• "European power metal has had the somewhat unfortunate reputation of being cheesy and poppy-happy, but that seems to be changing now with the emergence of European power metal acts that draw on heavier types of metal. One of these bands is the Copenhagen-based band Iron Fire (well, these guys are actually power metal veterans with several demos and albums under their belt), who, with Voyage of the Damned, remind us that of the "power" that the term "power metal" includes. The genre framework is unambiguously that of the aesthetics of power metal the big, epic overall sound of the album and the use of huge melodic choruses as well as the larger than life sci-fi-based subject matter of the lyrics. And, yes, there are keyboards and ballads on this album (just check the epic ballad 'The Final Odyssey' or the massively epic and symphonic title track). And these power metal elements themselves are not a problem at all. The problem to me is the way that many European power metal bands have cheesed up the genre. Fortunately, this is not something to worry about here, because there are hardly any cheesy moments on the album. Rather than being smearing in slushy cheese, the central power metal elements are neatly wrapped in thrashy guitars, groovy riffs, aggressive drums, occasional proggy shifts and odd time signatures, heavy doom-ladden passages and harsh growls and screams to supplement the already impressive – and expressive – clean vocals. Iron Fire's brand of modern power metal, as presented on this release, not is not just the result of great songwriting but also top notch musicianship. These guys know what they are doing, and the overall performance is impeccable – from the guitar solos over the drum beats to the vocals. Drawing on genres such as melodeath, death metal, thrash metal and doom metal, Iron Fire have managed to create truly epic power metal, but, rather than going totally cheesy, they have manged to generate a dark and haunting feel – very fitting, considering that the darkness of outer space is a central theme of the album. Voyage of the Damned is a slab of solid, dark and epic power metal. Totally free of Euro-power metal silliness, it is recommended to those who like their metal epic and powerful, but free from cheese." - Sea Of Tranquility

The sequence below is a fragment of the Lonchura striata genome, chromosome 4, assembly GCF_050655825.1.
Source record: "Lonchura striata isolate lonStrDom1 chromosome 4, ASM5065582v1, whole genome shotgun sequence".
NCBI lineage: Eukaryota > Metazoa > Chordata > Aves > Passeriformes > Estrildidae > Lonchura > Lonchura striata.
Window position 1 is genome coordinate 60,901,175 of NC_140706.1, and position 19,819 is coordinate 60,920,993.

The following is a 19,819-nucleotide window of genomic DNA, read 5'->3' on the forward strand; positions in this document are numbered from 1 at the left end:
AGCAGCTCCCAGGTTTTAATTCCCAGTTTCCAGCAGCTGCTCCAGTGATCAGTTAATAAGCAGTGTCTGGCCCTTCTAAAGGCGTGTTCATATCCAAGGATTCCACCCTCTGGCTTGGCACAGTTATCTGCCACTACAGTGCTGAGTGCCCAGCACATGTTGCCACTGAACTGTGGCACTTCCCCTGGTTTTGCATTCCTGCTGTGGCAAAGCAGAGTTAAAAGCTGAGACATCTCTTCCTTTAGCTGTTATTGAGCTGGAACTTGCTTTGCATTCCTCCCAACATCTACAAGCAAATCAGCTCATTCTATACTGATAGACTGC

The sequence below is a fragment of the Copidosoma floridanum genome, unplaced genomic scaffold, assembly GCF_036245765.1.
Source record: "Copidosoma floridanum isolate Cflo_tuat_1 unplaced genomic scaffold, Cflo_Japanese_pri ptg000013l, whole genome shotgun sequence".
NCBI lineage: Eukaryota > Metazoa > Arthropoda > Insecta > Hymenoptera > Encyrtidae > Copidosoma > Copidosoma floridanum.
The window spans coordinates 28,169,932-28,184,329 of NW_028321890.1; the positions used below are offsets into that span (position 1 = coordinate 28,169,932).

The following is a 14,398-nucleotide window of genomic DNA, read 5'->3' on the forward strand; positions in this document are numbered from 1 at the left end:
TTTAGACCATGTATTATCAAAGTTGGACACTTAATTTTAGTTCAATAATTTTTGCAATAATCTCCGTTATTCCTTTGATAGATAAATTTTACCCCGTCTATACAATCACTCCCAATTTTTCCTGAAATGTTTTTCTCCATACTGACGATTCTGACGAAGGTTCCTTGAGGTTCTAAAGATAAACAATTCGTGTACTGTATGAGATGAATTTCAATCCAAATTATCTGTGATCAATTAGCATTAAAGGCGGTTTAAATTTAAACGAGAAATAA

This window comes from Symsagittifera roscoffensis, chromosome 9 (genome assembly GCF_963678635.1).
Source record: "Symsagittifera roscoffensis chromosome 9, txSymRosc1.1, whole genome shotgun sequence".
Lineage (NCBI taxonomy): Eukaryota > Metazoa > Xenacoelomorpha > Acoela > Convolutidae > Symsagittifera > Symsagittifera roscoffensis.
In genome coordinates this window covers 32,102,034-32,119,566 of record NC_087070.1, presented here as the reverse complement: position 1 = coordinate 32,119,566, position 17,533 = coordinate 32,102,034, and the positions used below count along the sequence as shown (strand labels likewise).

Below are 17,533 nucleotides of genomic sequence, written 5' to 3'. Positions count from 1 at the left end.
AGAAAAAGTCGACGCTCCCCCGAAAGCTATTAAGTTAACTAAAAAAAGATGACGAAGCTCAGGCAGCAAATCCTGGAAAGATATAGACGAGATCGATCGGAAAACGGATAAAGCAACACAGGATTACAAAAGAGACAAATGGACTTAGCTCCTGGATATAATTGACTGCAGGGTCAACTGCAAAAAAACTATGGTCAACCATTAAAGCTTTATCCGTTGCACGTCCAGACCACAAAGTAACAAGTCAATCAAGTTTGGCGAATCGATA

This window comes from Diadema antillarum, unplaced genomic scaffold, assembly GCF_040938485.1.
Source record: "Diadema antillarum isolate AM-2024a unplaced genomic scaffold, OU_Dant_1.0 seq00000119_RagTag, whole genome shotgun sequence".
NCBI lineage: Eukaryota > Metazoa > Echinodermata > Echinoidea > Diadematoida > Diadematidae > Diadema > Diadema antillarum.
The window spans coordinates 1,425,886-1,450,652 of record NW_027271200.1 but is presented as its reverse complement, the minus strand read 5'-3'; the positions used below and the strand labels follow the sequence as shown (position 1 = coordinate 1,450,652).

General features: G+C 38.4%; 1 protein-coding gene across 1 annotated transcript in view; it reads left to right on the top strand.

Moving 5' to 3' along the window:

$13.00